But punk is also an action you can take against someone else. At least, that’s what it says on online slang dictionary dot com. If you “punk” someone, it means you’ve insulted them, you’ve criticized them, you’ve badly defeated them. Another definition of punk means to steal something of fairly low value, like: “Hey, that guy punked my bus transfer!” or “Hey, Skip totally punked my AAAOM membership card!” So punk is: a counter movement, proud rebels, humiliation of oppressive forces, stealing something worthless. With all those definitions in mind, I feel pretty confident in definitively stating that POCA has punked the acupuncture profession.

Now that we’ve gotten clear on who we are, I’d like to talk a bit about what we’re doing here this weekend, and what we’re doing going forward. I want to invite everyone here to think big, and get connected. These two things are related. The more connected that we become- to each other, to POCA, to our communities- the bigger the whole movement will get. Our clinics will get bigger, for one: they will provide treatments to hundreds of patients coming through our doors each week, they’ll provide salaries for several full-time punks and support staff, they’ll create a solid and reliable community center that will stay open even when one of the employees catches a cold, or has a baby, or takes a vacation. Our clinics will be real, functioning, sustainable businesses.

Another thing that will get bigger is awareness of community acupuncture: what it is, what it can do, how to find it and start getting it. Awareness creates demand, and POCA will be able to meet that demand by offering more trainings for punks, more support for clinics, more outreach to the public, and eventually, an alternative to overpriced acu-schools.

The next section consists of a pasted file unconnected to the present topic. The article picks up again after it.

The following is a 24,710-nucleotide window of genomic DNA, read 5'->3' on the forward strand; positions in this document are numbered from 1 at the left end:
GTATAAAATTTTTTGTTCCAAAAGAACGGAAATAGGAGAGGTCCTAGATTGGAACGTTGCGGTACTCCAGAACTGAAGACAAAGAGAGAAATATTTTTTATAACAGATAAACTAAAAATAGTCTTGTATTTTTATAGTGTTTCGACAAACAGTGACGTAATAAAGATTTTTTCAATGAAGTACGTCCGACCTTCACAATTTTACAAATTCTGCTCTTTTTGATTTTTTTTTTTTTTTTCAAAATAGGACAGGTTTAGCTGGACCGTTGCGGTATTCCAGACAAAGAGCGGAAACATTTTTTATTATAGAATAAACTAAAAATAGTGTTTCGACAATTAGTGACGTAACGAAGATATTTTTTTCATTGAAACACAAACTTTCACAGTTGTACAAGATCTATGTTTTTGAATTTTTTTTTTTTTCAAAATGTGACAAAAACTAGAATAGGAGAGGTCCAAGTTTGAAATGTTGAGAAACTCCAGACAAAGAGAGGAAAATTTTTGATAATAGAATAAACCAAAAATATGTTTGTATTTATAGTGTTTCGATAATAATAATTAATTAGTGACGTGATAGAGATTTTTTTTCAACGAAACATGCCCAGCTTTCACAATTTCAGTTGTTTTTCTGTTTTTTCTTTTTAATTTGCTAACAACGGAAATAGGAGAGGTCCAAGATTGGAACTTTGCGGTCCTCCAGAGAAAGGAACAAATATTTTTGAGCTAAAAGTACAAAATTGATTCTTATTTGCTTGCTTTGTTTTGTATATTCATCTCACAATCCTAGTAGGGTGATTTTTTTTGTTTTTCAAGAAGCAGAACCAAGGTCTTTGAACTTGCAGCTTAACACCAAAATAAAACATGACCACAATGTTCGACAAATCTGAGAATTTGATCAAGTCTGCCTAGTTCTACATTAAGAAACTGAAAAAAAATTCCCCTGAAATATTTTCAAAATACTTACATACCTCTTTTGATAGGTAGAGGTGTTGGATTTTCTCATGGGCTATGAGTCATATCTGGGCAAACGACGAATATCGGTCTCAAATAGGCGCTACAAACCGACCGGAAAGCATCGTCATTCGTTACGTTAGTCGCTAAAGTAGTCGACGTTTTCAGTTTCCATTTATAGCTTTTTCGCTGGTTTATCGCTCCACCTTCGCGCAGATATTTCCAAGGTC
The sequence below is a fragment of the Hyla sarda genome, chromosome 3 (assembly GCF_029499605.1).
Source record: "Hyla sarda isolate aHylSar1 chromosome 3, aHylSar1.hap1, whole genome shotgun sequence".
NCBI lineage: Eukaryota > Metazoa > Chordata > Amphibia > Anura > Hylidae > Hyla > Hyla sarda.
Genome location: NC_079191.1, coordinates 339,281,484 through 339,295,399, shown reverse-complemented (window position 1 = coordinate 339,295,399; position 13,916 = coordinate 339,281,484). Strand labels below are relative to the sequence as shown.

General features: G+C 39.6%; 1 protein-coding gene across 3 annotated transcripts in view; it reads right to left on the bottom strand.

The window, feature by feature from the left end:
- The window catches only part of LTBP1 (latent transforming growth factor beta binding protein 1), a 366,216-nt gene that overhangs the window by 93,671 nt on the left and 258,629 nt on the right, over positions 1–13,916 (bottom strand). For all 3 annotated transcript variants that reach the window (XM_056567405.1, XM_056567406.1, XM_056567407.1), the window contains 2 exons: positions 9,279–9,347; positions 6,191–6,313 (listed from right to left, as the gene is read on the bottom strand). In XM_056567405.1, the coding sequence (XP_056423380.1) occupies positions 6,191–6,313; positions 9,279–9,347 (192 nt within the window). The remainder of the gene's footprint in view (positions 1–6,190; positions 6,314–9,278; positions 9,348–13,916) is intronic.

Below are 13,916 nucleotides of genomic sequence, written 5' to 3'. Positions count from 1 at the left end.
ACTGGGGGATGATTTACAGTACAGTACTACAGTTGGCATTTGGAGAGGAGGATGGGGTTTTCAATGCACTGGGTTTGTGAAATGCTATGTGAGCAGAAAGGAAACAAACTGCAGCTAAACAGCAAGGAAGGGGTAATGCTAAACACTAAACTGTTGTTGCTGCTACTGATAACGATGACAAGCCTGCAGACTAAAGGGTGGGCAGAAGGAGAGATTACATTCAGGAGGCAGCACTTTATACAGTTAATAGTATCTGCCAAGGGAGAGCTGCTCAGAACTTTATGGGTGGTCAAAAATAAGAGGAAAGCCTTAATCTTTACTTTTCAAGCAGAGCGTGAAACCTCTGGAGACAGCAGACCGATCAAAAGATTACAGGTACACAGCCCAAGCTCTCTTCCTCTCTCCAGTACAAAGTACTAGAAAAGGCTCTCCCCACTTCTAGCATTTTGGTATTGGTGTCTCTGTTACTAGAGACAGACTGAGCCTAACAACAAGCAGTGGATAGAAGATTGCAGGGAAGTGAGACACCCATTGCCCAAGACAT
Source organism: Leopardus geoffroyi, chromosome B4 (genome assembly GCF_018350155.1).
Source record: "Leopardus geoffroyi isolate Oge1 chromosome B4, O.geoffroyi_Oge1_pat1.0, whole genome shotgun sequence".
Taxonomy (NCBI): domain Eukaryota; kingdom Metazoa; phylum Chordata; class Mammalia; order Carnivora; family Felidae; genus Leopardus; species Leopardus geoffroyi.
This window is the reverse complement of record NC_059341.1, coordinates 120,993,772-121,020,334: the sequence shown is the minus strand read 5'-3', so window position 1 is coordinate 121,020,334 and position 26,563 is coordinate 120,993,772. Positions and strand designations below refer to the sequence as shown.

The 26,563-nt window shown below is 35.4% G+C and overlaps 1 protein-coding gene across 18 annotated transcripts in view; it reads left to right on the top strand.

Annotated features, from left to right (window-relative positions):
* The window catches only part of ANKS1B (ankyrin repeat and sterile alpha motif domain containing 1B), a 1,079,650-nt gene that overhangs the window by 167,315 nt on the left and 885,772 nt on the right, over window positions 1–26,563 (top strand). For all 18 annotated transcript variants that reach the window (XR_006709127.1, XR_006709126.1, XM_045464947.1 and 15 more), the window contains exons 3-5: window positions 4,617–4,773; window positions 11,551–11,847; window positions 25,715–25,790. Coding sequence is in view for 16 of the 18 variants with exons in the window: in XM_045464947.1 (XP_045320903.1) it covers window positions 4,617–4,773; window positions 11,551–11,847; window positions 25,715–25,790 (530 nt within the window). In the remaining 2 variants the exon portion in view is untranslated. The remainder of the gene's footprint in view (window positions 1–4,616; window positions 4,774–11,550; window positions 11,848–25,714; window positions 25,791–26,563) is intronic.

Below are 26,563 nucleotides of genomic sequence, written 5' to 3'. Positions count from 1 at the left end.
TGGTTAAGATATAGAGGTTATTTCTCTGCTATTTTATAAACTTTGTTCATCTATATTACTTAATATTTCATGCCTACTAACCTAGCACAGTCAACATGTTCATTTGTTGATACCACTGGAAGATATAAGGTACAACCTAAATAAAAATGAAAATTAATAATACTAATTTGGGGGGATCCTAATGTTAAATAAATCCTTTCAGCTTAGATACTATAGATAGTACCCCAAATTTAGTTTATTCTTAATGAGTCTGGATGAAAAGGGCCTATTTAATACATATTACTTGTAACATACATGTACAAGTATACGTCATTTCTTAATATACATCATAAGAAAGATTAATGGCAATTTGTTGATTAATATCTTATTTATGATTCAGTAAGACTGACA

But a major way we need to think bigger is in terms of how community acupuncture can change the world. How far can we take this community acupuncture thing? How much can it really do to make a significant difference in the world we live in? I believe it has the power to solve a number of our most pressing problems in modern society. Let’s talk about that for a bit.

What are some of these issues? Community acupuncture is a form of healthcare, so let’s look at some of the biggest issues in healthcare today. Take, for example, the top medical expenses incurred by Americans in 2010. Going through the list, we see: Heart conditions; Traumatic accidents; Cancers; Mental health issues; Joint disorders; Respiratory conditions; High blood pressure; High cholesterol; Diabetes; Back pain. The drugs most commonly prescribed? Exactly what you would expect having heard the list of medical expenses: Painkillers; Statins; Blood pressure meds; Antacids; Antipsychotics; Asthma inhalers; Diabetes drugs.